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Portia is initially apprehensive to the point of being melancholy about the possibility that Bassanio will make the wrong choice. This brooding quality and penchant for melancholy is characteristic of a romantic hero or heroine. However, she is also filled with the potential hope that Bassanio will choose correctly. Hope in the face of possible hopelessness is also a Romantic theme, namely with Keats, but many other Romantic poets as well.
Romantic themes include the focus on the individual, intuition, a connection with nature (in the sense of the natural world and/or having a spiritual or transcendent connection with nature). Logically following, a Romantic heroine also tends to have the characteristic of "transcending" social laws and strictures in pursuit of some goal or quest. Portia's romantic wish is to be with Bassanio. She overcomes her brooding melancholy and decides to trust her intuition (and with faith in Bassanio's intuition and logic) that Bassanio will choose the lead. After Bassanio chooses correctly, Portia sets out on a quest to help save Bassanio's friend, Antonio. At this point, she becomes one of, if not THE, main protagonist, the heroine who inevitably saves the day.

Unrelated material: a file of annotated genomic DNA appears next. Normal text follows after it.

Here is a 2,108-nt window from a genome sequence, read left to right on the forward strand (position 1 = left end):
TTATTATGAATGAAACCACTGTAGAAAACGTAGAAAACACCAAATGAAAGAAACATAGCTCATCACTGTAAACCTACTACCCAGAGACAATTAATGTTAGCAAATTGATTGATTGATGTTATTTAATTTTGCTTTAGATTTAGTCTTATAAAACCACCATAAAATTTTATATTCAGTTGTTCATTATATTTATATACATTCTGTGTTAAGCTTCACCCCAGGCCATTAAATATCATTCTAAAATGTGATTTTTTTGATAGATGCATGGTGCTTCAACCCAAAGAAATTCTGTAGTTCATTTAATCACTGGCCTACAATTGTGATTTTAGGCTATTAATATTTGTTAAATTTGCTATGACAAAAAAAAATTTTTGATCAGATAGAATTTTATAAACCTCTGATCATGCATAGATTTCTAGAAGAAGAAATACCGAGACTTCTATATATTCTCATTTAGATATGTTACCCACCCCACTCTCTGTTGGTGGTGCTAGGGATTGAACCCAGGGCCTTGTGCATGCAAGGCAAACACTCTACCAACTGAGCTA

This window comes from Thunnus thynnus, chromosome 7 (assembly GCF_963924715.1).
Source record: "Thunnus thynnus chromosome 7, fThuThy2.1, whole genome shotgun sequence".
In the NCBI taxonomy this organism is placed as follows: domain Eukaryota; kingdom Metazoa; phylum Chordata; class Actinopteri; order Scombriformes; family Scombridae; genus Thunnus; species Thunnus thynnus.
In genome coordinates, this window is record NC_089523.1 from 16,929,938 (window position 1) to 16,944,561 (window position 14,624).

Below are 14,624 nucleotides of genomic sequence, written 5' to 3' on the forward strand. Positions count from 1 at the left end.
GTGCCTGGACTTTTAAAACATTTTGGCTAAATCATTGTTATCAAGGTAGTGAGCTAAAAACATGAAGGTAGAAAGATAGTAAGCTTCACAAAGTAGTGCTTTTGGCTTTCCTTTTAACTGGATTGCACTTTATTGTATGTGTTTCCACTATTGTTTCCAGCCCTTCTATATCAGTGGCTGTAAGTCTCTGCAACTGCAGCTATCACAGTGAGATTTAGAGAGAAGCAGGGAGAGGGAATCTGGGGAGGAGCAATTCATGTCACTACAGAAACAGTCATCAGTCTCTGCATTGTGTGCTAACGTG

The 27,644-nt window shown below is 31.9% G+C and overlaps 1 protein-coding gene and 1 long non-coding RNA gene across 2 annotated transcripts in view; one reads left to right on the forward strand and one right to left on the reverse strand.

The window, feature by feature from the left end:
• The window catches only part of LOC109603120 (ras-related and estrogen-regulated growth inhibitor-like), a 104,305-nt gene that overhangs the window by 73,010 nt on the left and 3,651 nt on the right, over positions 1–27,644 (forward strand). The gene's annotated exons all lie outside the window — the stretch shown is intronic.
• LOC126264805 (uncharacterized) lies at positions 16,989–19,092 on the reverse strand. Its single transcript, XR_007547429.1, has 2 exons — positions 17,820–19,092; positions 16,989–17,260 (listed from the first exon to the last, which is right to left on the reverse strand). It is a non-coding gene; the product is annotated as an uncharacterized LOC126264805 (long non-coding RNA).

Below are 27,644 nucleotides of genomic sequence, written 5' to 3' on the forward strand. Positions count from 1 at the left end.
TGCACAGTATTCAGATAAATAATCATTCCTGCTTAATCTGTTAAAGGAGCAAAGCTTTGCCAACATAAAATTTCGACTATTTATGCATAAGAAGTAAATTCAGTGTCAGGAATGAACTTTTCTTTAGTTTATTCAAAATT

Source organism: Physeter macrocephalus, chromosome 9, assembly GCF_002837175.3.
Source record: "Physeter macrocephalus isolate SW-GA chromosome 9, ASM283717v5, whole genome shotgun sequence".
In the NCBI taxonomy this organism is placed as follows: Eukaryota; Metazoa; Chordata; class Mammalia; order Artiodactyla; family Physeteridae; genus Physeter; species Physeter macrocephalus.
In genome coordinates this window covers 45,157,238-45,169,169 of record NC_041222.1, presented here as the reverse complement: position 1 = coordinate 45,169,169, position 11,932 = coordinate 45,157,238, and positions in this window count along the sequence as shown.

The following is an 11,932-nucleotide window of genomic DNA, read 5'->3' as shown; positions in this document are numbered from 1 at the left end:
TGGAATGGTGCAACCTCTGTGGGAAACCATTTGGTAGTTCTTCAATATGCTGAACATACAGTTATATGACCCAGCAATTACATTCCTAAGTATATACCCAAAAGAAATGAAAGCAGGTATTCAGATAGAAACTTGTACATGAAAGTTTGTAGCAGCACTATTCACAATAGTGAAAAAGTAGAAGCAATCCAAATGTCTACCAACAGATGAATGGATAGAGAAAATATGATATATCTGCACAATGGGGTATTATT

In these lines particularly, Portia tries to imbue the act of choosing with poetry, comparing the potential choices to music. Doing so, she hopes to give Bassanio a more transcendent, romantic description of her love. After her description, she says, "Now he goes, with no less presence but with much more love." She tries to inspire the same sort of Romantic intuition that she has onto Bassanio - so that he will make the right choice. Bassanio must make a choice regardless of the social or monetary value of the gold, silver, or lead. Like a Romantic hero, he must make a solitary choice from his own intuition.
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